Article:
In 1907 Vaughan Williams phonographed two songs from Burstow. Unfortunately these recordings are now lost, but Lucy Broadwood published a full transcription of one, “Bristol Town” (English Traditional Songs and Carols p114-115), which illustrates the traditional singer’s ability to adapt a song’s tune and phrasing verse by verse.

While Burstow was feted by the pioneers of the folksong revival, he and his wife faced severe financial hardship. In 1907 they were in danger of being sent to the Workhouse: with no children to support them, their sole income came from Parish Relief, a small sum from sub-letting part of their cottage, and gifts from old friends and bellringers (even though Burstow was now too old to ring regularly). A jeweller, Jury Cramp, opened a subscription to provide the Burstows with a lump sum, while saddler William Albery organised a fund from which they could receive a pension of ten shillings a week. Albery had first met Burstow when they were choirboy and head bellringer respectively. Albery’s interest in local history had later led him to befriend the old man, and he now hit upon the idea of a history of Horsham - based upon Burstow’s personal and family memories, but expanded by reference to other sources - as a way of helping him financially. It became apparent that Burstow might not live to see the publication of a major work, so Albery scaled down his plans and arranged for the publication of “Reminiscences” in 1911. Two impressions - of five hundred and four hundred - were printed, and after the deduction of costs all income went to Burstow.

The book’s title is apt: it is neither a formal history of the town nor an autobiography (written throughout in Burstow’s own words, Albery’s name appears nowhere in the work). Its importance is in the picture it presents of small town life through the eyes of a working man. Burstow tells us of the hardships of everyday life, of political events (notably the passing of the 1832 Reform Bill, and the corruption and disorder surrounding elections), and of features of the traditional calendar - May Day, November 5th, and St Crispin Day when Horsham performed its own version of “Rough Music”. The book is also an extremely rare example of a traditional singer’s words and thoughts being preserved in print, providing important details on how songs were transmitted, and the social context of music-making.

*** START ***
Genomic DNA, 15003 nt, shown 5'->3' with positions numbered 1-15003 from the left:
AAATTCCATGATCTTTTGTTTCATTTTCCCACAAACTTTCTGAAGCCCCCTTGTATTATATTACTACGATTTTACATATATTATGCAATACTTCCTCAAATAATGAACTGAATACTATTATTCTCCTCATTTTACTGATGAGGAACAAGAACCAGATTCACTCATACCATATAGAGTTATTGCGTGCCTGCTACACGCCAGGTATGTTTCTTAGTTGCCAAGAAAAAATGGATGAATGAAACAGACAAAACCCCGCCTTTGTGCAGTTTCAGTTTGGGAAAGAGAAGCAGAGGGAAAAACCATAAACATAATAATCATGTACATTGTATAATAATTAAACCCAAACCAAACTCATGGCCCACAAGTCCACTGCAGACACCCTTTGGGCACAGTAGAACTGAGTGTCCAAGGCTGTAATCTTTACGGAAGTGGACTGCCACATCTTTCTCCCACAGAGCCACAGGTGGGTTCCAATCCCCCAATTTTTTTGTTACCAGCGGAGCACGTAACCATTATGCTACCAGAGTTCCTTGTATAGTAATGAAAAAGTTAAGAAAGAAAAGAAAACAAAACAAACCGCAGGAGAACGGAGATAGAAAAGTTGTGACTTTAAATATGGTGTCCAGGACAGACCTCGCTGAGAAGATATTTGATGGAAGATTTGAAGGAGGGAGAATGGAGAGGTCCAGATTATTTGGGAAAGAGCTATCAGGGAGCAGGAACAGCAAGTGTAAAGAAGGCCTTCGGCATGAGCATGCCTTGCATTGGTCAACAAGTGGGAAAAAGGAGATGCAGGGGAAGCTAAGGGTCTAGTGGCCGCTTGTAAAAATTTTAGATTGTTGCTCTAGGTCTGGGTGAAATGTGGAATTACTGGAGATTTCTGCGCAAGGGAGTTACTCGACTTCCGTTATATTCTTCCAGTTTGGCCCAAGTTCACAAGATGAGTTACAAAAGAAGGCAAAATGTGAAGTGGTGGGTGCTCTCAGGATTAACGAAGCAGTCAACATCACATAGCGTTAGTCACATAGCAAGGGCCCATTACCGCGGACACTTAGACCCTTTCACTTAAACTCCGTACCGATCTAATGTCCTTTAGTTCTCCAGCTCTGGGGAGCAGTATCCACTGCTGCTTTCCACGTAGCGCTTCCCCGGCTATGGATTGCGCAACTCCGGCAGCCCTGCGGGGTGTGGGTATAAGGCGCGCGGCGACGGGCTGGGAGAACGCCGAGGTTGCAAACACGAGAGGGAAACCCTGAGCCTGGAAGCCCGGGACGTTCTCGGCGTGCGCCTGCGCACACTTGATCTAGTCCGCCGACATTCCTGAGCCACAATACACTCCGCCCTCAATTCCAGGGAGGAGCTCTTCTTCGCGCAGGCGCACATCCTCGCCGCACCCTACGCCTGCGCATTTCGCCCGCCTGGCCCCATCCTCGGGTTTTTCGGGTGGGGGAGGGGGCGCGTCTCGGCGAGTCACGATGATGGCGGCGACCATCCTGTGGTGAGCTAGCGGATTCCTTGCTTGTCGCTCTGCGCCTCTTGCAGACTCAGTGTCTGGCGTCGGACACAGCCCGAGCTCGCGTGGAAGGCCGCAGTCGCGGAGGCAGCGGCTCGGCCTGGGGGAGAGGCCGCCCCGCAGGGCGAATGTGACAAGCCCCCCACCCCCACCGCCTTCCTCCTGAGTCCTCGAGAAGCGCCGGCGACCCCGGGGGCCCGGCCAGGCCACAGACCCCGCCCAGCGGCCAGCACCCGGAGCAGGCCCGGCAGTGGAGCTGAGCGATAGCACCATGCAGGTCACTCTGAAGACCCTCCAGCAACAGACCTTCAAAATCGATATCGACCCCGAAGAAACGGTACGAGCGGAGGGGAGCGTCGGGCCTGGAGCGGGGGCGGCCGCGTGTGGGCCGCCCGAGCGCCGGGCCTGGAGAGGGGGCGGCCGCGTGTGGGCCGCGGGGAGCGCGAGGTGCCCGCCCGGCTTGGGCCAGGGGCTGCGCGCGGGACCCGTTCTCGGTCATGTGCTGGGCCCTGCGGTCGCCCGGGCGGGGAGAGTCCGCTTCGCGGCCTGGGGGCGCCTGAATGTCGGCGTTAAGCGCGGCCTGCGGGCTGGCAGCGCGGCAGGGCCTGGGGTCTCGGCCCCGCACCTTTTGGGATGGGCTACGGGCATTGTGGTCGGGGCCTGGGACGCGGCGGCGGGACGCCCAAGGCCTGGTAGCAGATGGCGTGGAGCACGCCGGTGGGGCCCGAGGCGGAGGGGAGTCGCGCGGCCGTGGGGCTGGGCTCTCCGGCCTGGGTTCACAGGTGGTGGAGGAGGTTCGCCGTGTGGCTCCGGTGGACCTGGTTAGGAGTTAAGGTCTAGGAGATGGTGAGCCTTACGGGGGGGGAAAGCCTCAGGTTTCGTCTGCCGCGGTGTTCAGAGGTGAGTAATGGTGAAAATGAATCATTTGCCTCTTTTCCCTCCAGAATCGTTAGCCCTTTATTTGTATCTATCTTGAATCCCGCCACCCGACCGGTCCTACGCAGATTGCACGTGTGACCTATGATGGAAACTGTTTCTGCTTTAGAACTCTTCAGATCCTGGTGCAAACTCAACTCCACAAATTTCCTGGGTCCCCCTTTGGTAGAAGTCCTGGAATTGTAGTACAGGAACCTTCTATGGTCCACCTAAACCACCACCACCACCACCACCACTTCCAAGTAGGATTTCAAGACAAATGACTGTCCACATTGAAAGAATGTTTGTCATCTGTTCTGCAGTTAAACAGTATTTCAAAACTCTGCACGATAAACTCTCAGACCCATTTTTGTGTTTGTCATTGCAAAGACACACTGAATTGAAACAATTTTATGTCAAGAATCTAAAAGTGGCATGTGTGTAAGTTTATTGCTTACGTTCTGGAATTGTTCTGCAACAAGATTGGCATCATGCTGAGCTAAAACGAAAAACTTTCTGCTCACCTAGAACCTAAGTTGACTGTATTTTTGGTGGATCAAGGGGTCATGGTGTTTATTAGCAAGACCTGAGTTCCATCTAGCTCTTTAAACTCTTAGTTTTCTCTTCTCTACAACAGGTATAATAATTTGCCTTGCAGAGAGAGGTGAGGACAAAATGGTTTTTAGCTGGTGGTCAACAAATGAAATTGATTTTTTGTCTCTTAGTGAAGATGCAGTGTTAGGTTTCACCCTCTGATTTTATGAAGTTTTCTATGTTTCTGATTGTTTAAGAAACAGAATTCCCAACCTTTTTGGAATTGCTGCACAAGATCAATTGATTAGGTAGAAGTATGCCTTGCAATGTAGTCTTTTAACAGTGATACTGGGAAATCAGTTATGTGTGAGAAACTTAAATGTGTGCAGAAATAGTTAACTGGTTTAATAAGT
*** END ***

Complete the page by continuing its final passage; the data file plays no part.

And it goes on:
Saved from the Workhouse, Burstow seems to have become something of a local celebrity. He was invited to sing in front of a large audience at a silver band concert in the Kings Head Assembly Room in 1908, while articles on Burstow began to appear in local newspapers and national magazines. These focussed on his singing, his bellringing, his prodigious memory and fascination with figures, and even his atheism. A religious and political freethinker, convinced of the truth of Darwinism and not inclined to conceal his beliefs, Burstow encountered some prejudice - indeed some gave his beliefs as a reason for not contributing to the funds set up to relieve his financial distress. However the Horsham clergy generally accepted his candidly-expressed views - “I fetch ‘em in, and I leaves you to drive ‘em away” the enthusiastic bellringer is reported to have told one vicar (quoted in Reminiscences p xv) - and the Unitarian Albery was able to persuade the Free Church Society to sponsor the publication of “Reminiscences”.

Burstow died on 30th January 1916 at his home in Spencer’s Road, Horsham and was buried on 4th February at Hill’s Cemetery; several Sussex newspapers carried fairly substantial obituaries. He had lived all his life in the town - the first 42 years in the Bishopric - spending only six nights away from home. The memorial card circulated to his friends bore an epitaph that he had written himself:

'In ringing and singing I took great delight,
And keeping good company by day and by night;
Many an hour the bell I have tolled,
And now I am dead may the Lord receive my soul.'

Burstow was undoubtedly an exceptional character, and an important figure within his community. However it is largely through good fortune that we know as much as we do about the man - factors such as his literacy, his passion for maintaining lists and records of events in his notebooks, the fact that he came to the attention of two important locally-resident folksong collectors, the interest and commitment of Albery, his longevity.

Henry Burstow's repertoire

  1. Boney's Farewell to Paris
  2. *Boney in St. Helena
  3. *Boney's Lamentation
  4. Deeds of Napoleon
  5. Dream of Napoleon
  6. *The Grand Conversation of Napoleon
  7. The Soldier's Dream
  8. The Soldier's Tear
  9. The tired Soldier
  10. The poor worn out Soldier
  11. The Old Soldier's Daughter
  12. *The Old Deserter
  13. The New Deserter
  14. *Stinson, the Deserter
  15. The Sailor's Dream
  16. *Mary's Dream
  17. The Wife's Dream
  18. The Husband's Dream
  19. I had a Dream
  20. *The Battle of Waterloo
  21. *The Battle of Barrosa
  22. *The Battle of America
  23. The Standard Bearer
  24. Up with the standard of England
  25. Mother, is the battle o'er?
  26. The answer to it
  27. *The Wounded Hussar
  28. *Allen's Return from the Wars
  29. The Rose of Allendale
  30. The Rose of Britain's Isle
  31. She wore a Wreath of Roses
  32. Ben Bolt
  33. Ben Bolt's Reply
  34. Tom Bowling
  35. *Tom Hillyard
  36. *Tom Tough
  37. *Will Watch
  38. Harry Hawser
  39. *Paul Jones
  40. John William Marchant
  41. Gibson, Wilson, and Johnson
  42. Gilderoy
  43. *Auld Robin Gray
  44. Answer to ditto
  45. Barney A vouring